Thursday, January 24, 2008
Medical Marijuana Can Get You Fired
California Supreme Court sides with Feds.
The California Supreme Court ruled on Thursday that employers have the right to fire workers who test positive for marijuana—even if the pot is being used in line with California’s medical marijuana statutes.
In a 5-2 decision, the Court said that a Sacramento company had the right to fire an employee who tested positive for marijuana on a routine drug test, even though the employee had a letter from his physician recommending the use of marijuana for chronic pain due to a back injury suffered in the Air Force.
Justice Kathryn Werdegar, writing for the majority, made clear the legal tangle created when California voters passed an initiative in 1996 allowing the use of marijuana for medical purposes: “No state law could completely legalize marijuana for medical purposes because the drug remains illegal under federal law, even for medical users.”
Last year, a San Francisco federal court ruled that a woman with a brain tumor did not have a fundamental right of access to marijuana for medical treatment. In addition, the Drug Enforcement Administration (DEA) shut down several medical marijuana dispensing centers and made several arrests for felony distribution. Yesterday’s ruling bolsters the contention that federal law trumps state statutes.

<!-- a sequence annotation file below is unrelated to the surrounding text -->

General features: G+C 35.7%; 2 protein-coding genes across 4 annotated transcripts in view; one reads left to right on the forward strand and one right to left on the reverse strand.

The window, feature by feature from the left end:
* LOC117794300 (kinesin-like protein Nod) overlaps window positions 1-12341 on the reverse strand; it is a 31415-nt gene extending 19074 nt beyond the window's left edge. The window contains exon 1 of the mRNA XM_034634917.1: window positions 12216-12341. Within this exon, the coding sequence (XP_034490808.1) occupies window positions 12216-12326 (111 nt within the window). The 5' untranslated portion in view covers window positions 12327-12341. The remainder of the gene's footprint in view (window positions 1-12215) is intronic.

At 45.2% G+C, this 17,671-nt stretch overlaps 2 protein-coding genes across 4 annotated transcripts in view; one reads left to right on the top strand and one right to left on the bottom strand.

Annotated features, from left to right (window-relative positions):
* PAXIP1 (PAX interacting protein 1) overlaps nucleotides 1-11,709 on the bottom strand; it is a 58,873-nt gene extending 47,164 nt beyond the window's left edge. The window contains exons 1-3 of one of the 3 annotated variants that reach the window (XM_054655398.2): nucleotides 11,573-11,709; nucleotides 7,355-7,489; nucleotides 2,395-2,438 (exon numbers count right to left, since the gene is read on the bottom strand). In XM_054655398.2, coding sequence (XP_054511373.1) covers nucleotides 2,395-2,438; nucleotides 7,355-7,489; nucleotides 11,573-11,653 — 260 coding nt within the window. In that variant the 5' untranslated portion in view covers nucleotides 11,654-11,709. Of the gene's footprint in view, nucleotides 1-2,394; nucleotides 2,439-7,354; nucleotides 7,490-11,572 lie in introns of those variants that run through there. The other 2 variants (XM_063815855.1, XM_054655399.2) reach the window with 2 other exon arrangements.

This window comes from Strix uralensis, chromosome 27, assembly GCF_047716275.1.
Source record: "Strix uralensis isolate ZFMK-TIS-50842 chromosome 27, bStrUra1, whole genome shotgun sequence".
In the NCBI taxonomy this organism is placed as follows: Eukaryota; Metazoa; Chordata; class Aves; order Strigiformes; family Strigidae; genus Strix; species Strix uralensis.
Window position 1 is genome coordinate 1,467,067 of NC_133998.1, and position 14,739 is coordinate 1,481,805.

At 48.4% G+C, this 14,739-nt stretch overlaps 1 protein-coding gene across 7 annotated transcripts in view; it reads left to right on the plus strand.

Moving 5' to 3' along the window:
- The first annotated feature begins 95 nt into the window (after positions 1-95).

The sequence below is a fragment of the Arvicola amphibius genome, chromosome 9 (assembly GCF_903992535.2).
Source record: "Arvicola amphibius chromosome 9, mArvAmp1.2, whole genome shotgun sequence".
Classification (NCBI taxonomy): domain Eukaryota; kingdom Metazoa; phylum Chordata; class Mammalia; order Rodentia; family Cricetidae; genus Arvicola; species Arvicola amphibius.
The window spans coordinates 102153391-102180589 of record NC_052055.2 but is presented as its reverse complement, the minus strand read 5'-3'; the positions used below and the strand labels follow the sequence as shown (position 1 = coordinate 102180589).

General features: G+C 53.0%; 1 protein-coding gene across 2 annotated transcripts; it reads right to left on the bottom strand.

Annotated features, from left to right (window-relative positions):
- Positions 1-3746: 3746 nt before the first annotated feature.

The Pacific Legal Foundation filed a brief in support of the employer’s position in the case. “What are they supposed to do?” said Pacific Legal Foundation’s Deborah LaFetra. “Employers are held liable all the time when drunk or stoned employees cause trouble, either in the workplace or driving home.”
A spokesperson for Americans for Safe Access, a medical marijuana advocacy group based in Oakland, said they would go back to the California State legislature seeking to protect workers who use pot for medical reasons. According to the group, at least 200,000 workers in California may now be using marijuana under a doctor’s recommendation. “We remain confident that there will be a day when medical marijuana patients are not discriminated against in the workplace,” the spokesperson said.
photo credit: In These Times